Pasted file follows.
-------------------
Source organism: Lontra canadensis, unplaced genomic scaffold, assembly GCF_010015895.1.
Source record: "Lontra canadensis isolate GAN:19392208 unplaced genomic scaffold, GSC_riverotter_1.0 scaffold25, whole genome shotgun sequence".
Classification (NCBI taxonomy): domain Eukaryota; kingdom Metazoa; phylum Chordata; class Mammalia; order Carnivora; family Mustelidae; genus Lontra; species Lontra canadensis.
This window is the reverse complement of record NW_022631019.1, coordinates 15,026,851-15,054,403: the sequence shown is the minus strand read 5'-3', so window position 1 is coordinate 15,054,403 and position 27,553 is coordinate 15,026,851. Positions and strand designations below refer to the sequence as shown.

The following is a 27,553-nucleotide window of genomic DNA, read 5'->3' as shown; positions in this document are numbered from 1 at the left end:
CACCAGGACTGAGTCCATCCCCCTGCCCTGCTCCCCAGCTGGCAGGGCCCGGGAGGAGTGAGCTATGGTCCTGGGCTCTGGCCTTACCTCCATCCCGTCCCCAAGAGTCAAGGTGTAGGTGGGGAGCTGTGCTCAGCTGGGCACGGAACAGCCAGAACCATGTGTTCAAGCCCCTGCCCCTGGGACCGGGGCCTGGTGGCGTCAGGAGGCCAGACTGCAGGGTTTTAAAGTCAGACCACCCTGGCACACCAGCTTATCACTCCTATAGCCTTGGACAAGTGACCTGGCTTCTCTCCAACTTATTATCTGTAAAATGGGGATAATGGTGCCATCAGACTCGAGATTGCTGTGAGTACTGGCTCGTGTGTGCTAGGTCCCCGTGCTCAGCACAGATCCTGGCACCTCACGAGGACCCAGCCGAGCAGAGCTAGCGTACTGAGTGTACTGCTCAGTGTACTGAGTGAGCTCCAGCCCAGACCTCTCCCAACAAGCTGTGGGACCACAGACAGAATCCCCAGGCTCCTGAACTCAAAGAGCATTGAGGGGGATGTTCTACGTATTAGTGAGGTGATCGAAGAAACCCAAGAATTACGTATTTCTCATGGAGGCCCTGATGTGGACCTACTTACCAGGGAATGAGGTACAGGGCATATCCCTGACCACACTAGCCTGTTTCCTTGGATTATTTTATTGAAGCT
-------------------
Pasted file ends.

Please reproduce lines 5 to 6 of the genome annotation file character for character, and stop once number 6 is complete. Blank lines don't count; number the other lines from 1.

The following is a 27,553-nucleotide window of genomic DNA, read 5'->3' as shown; positions in this document are numbered from 1 at the left end:
CACCAGGACTGAGTCCATCCCCCTGCCCTGCTCCCCAGCTGGCAGGGCCCGGGAGGAGTGAGCTATGGTCCTGGGCTCTGGCCTTACCTCCATCCCGTCCCCAAGAGTCAAGGTGTAGGTGGGGAGCTGTGCTCAGCTGGGCACGGAACAGCCAGAACCATGTGTTCAAGCCCCTGCCCCTGGGACCGGGGCCTGGTGGCGTCAGGAGGCCAGACTGCAGGGTTTTAAAGTCAGACCACCCTGGCACACCAGCTTATCACTCCTATAGCCTTGGACAAGTGACCTGGCTTCTCTCCAACTTATTATCTGTAAAATGGGGATAATGGTGCCATCAGACTCGAGATTGCTGTGAGTACTGGCTCGTGTGTGCTAGGTCCCCGTGCTCAGCACAGATCCTGGCACCTCACGAGGACCCAGCCGAGCAGAGCTAGCGTACTGAGTGTACTGCTCAGTGTACTGAGTGAGCTCCAGCCCAGACCTCTCCCAACAAGCTGTGGGACCACAGACAGAATCCCCAGGCTCCTGAACTCAAAGAGCATTGAGGGGGATGTTCTACGTATTAGTGAGGTGATCGAAGAAACCCAAGAATTACGTATTTCTCATGGAGGCCCTGATGTGGACCTACTTACCAGGGAATGAGGTACAGGGCATATCCCTGACCACACTAGCCTGTTTCCTTGGATTATTTTATTGAAGCT